Building my Daily Writing Muscle and Testing out Roam

As you’ll know since you’re one of the 7 people that are reading my blogs consistently (thank you! And, I’m sorry!), I’m trying to improve my writing and build a stronger writing muscle and habit.

It’s been tough to figure out exactly how to reinforce this habit, write every day, and build a system that allows me to publish something meaningful and interesting.

I’ve also not yet really figure out the “why” behind why I’m doing this. Originally, it was because it’s just simply something I’ve wanted to do for years. Then with some pressure from friends and particularly friends from the proptech/property industry who feel like I’ve got a lot of interesting things to think and to say, I finally got going. I’d also owned this web domain for a while and of course always wanted to put it to work!

One complication behind the “why” is – whether this is truly – just for me as my first blog said – or if it’s to build an audience – or if it’s to be a thought leader. Or if it’s for some other reason. While I’m still figuring this out, I’d love to hear your thoughts about my writing or your own writing and how you think about this.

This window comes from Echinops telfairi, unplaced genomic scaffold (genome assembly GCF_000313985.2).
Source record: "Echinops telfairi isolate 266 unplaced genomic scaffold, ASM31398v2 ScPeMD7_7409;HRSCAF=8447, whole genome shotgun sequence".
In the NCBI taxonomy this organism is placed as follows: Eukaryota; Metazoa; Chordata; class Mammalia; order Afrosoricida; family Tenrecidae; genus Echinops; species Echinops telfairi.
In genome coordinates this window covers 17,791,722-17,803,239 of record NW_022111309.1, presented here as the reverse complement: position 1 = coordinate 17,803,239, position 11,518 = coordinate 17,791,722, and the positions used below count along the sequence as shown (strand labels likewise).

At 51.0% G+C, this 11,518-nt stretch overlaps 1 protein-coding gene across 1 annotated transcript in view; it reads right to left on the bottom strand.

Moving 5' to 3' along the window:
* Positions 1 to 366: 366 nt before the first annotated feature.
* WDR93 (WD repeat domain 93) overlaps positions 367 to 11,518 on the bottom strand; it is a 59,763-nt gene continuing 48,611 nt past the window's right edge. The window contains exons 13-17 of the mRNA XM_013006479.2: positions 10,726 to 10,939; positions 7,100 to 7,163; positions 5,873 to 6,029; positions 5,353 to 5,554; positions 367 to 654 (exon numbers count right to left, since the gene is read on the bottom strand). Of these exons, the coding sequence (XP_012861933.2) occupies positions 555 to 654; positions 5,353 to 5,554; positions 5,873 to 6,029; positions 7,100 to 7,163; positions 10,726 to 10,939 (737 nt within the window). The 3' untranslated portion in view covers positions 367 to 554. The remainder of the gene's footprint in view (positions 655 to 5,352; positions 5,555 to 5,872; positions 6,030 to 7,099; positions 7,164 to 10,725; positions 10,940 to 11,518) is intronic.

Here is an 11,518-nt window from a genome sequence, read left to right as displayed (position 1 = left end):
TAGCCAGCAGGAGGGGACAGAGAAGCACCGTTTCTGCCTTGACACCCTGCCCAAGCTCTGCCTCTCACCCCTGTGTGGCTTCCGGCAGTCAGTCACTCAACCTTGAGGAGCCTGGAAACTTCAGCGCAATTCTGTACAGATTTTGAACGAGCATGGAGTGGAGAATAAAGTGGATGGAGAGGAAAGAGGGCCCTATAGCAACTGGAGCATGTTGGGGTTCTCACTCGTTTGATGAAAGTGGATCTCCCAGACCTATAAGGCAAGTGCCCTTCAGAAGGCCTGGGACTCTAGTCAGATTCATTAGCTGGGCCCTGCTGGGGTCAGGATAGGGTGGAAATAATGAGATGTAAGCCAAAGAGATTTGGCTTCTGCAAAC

Before I figure this out…and I’m aware this may evolve and change naturally with time…I feel like the most important thing is just to simply commit. To stay disciplined. To write every day. And publish every Saturday.

I have failed on the first part of that commitment. I haven’t written every single day. But I’m able to forgive myself for this, as I’ve done well and probably hit 90% rather than 100%.

I have managed to publish every Saturday which I’m very proud of. This is now my 10th weekly blog 🎉